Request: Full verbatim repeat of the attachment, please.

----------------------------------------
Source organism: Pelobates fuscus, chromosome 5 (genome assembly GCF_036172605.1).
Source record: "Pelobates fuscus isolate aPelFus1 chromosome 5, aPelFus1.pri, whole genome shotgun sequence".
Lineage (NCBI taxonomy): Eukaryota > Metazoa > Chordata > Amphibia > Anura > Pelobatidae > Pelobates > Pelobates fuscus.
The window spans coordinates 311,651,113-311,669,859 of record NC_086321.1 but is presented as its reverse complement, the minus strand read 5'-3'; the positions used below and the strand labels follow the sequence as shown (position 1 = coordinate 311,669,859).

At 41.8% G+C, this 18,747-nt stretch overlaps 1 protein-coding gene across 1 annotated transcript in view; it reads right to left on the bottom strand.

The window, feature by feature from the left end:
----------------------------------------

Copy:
Source organism: Pelobates fuscus, chromosome 5 (genome assembly GCF_036172605.1).
Source record: "Pelobates fuscus isolate aPelFus1 chromosome 5, aPelFus1.pri, whole genome shotgun sequence".
Lineage (NCBI taxonomy): Eukaryota > Metazoa > Chordata > Amphibia > Anura > Pelobatidae > Pelobates > Pelobates fuscus.
The window spans coordinates 311,651,113-311,669,859 of record NC_086321.1 but is presented as its reverse complement, the minus strand read 5'-3'; the positions used below and the strand labels follow the sequence as shown (position 1 = coordinate 311,669,859).

At 41.8% G+C, this 18,747-nt stretch overlaps 1 protein-coding gene across 1 annotated transcript in view; it reads right to left on the bottom strand.

The window, feature by feature from the left end: